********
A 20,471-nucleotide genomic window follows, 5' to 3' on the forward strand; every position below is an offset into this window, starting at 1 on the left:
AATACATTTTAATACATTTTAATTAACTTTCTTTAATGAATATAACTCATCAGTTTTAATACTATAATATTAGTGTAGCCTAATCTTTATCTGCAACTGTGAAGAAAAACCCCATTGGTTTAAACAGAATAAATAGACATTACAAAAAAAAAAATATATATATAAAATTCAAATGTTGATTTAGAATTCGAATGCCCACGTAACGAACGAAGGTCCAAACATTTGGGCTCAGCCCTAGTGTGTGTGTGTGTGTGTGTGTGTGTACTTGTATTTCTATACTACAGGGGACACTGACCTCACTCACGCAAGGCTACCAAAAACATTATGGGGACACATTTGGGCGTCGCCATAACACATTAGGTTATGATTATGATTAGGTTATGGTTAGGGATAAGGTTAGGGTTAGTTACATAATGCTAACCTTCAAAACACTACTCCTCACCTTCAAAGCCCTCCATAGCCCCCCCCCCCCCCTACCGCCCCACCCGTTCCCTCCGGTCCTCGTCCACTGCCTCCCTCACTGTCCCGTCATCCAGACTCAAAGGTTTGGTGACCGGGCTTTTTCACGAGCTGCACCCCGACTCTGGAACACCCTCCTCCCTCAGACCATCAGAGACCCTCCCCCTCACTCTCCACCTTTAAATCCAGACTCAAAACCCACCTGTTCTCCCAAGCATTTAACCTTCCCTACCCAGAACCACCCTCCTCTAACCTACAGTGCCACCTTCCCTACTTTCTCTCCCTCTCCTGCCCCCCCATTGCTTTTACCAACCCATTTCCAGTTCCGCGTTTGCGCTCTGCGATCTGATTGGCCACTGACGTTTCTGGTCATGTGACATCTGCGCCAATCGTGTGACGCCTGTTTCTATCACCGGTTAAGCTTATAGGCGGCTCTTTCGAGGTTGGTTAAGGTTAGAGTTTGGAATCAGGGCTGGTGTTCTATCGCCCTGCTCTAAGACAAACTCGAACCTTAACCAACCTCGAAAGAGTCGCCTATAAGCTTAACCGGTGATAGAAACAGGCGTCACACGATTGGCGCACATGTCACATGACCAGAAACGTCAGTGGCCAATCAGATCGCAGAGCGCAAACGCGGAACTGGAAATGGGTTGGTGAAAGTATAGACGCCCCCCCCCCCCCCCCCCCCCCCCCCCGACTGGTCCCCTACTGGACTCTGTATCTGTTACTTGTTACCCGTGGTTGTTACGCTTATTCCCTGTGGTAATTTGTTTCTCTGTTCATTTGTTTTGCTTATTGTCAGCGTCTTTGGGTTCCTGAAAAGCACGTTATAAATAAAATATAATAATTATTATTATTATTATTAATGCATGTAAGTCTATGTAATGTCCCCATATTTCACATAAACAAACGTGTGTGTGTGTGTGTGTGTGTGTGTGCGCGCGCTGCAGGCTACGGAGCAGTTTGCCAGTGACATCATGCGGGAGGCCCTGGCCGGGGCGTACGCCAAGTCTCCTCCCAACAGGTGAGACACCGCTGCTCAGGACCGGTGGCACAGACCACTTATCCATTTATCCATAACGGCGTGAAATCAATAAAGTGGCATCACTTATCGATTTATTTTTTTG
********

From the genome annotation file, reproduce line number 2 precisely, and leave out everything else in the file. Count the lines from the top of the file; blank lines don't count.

AATACATTTTAATACATTTTAATTAACTTTCTTTAATGAATATAACTCATCAGTTTTAATACTATAATATTAGTGTAGCCTAATCTTTATCTGCAACTGTGAAGAAAAACCCCATTGGTTTAAACAGAATAAATAGACATTACAAAAAAAAAAATATATATATAAAATTCAAATGTTGATTTAGAATTCGAATGCCCACGTAACGAACGAAGGTCCAAACATTTGGGCTCAGCCCTAGTGTGTGTGTGTGTGTGTGTGTGTGTACTTGTATTTCTATACTACAGGGGACACTGACCTCACTCACGCAAGGCTACCAAAAACATTATGGGGACACATTTGGGCGTCGCCATAACACATTAGGTTATGATTATGATTAGGTTATGGTTAGGGATAAGGTTAGGGTTAGTTACATAATGCTAACCTTCAAAACACTACTCCTCACCTTCAAAGCCCTCCATAGCCCCCCCCCCCCCCTACCGCCCCACCCGTTCCCTCCGGTCCTCGTCCACTGCCTCCCTCACTGTCCCGTCATCCAGACTCAAAGGTTTGGTGACCGGGCTTTTTCACGAGCTGCACCCCGACTCTGGAACACCCTCCTCCCTCAGACCATCAGAGACCCTCCCCCTCACTCTCCACCTTTAAATCCAGACTCAAAACCCACCTGTTCTCCCAAGCATTTAACCTTCCCTACCCAGAACCACCCTCCTCTAACCTACAGTGCCACCTTCCCTACTTTCTCTCCCTCTCCTGCCCCCCCATTGCTTTTACCAACCCATTTCCAGTTCCGCGTTTGCGCTCTGCGATCTGATTGGCCACTGACGTTTCTGGTCATGTGACATCTGCGCCAATCGTGTGACGCCTGTTTCTATCACCGGTTAAGCTTATAGGCGGCTCTTTCGAGGTTGGTTAAGGTTAGAGTTTGGAATCAGGGCTGGTGTTCTATCGCCCTGCTCTAAGACAAACTCGAACCTTAACCAACCTCGAAAGAGTCGCCTATAAGCTTAACCGGTGATAGAAACAGGCGTCACACGATTGGCGCACATGTCACATGACCAGAAACGTCAGTGGCCAATCAGATCGCAGAGCGCAAACGCGGAACTGGAAATGGGTTGGTGAAAGTATAGACGCCCCCCCCCCCCCCCCCCCCCCCCCCCGACTGGTCCCCTACTGGACTCTGTATCTGTTACTTGTTACCCGTGGTTGTTACGCTTATTCCCTGTGGTAATTTGTTTCTCTGTTCATTTGTTTTGCTTATTGTCAGCGTCTTTGGGTTCCTGAAAAGCACGTTATAAATAAAATATAATAATTATTATTATTATTATTAATGCATGTAAGTCTATGTAATGTCCCCATATTTCACATAAACAAACGTGTGTGTGTGTGTGTGTGTGTGTGTGCGCGCGCTGCAGGCTACGGAGCAGTTTGCCAGTGACATCATGCGGGAGGCCCTGGCCGGGGCGTACGCCAAGTCTCCTCCCAACAGGTGAGACACCGCTGCTCAGGACCGGTGGCACAGACCACTTATCCATTTATCCATAACGGCGTGAAATCAATAAAGTGGCATCACTTATCGATTTATTTTTTTG